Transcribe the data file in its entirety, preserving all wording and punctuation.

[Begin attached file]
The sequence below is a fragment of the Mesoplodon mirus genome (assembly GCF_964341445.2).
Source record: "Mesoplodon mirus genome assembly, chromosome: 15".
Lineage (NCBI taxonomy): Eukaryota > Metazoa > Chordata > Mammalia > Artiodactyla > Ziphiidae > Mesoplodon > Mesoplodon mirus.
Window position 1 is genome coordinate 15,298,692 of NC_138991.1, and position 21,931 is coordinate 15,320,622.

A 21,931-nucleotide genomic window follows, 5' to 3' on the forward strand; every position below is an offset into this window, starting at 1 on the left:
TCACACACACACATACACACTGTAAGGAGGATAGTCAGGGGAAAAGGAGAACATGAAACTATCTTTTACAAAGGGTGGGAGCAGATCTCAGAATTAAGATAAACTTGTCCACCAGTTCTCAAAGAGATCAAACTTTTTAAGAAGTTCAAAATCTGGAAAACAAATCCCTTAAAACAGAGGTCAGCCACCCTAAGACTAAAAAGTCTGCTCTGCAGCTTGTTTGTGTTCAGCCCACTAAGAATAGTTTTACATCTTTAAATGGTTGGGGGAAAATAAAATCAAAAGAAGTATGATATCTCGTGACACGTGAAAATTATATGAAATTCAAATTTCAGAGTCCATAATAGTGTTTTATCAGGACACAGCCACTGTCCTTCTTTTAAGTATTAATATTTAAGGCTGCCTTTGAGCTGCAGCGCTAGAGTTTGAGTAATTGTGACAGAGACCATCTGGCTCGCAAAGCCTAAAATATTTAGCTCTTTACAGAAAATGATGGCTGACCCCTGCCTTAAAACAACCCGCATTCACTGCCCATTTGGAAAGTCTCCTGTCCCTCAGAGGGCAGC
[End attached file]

The sequence below is a fragment of the Mesoplodon mirus genome (assembly GCF_964341445.2).
Source record: "Mesoplodon mirus genome assembly, chromosome: 15".
Lineage (NCBI taxonomy): Eukaryota > Metazoa > Chordata > Mammalia > Artiodactyla > Ziphiidae > Mesoplodon > Mesoplodon mirus.
Window position 1 is genome coordinate 15,298,692 of NC_138991.1, and position 21,931 is coordinate 15,320,622.

A 21,931-nucleotide genomic window follows, 5' to 3' on the forward strand; every position below is an offset into this window, starting at 1 on the left:
TCACACACACACATACACACTGTAAGGAGGATAGTCAGGGGAAAAGGAGAACATGAAACTATCTTTTACAAAGGGTGGGAGCAGATCTCAGAATTAAGATAAACTTGTCCACCAGTTCTCAAAGAGATCAAACTTTTTAAGAAGTTCAAAATCTGGAAAACAAATCCCTTAAAACAGAGGTCAGCCACCCTAAGACTAAAAAGTCTGCTCTGCAGCTTGTTTGTGTTCAGCCCACTAAGAATAGTTTTACATCTTTAAATGGTTGGGGGAAAATAAAATCAAAAGAAGTATGATATCTCGTGACACGTGAAAATTATATGAAATTCAAATTTCAGAGTCCATAATAGTGTTTTATCAGGACACAGCCACTGTCCTTCTTTTAAGTATTAATATTTAAGGCTGCCTTTGAGCTGCAGCGCTAGAGTTTGAGTAATTGTGACAGAGACCATCTGGCTCGCAAAGCCTAAAATATTTAGCTCTTTACAGAAAATGATGGCTGACCCCTGCCTTAAAACAACCCGCATTCACTGCCCATTTGGAAAGTCTCCTGTCCCTCAGAGGGCAGC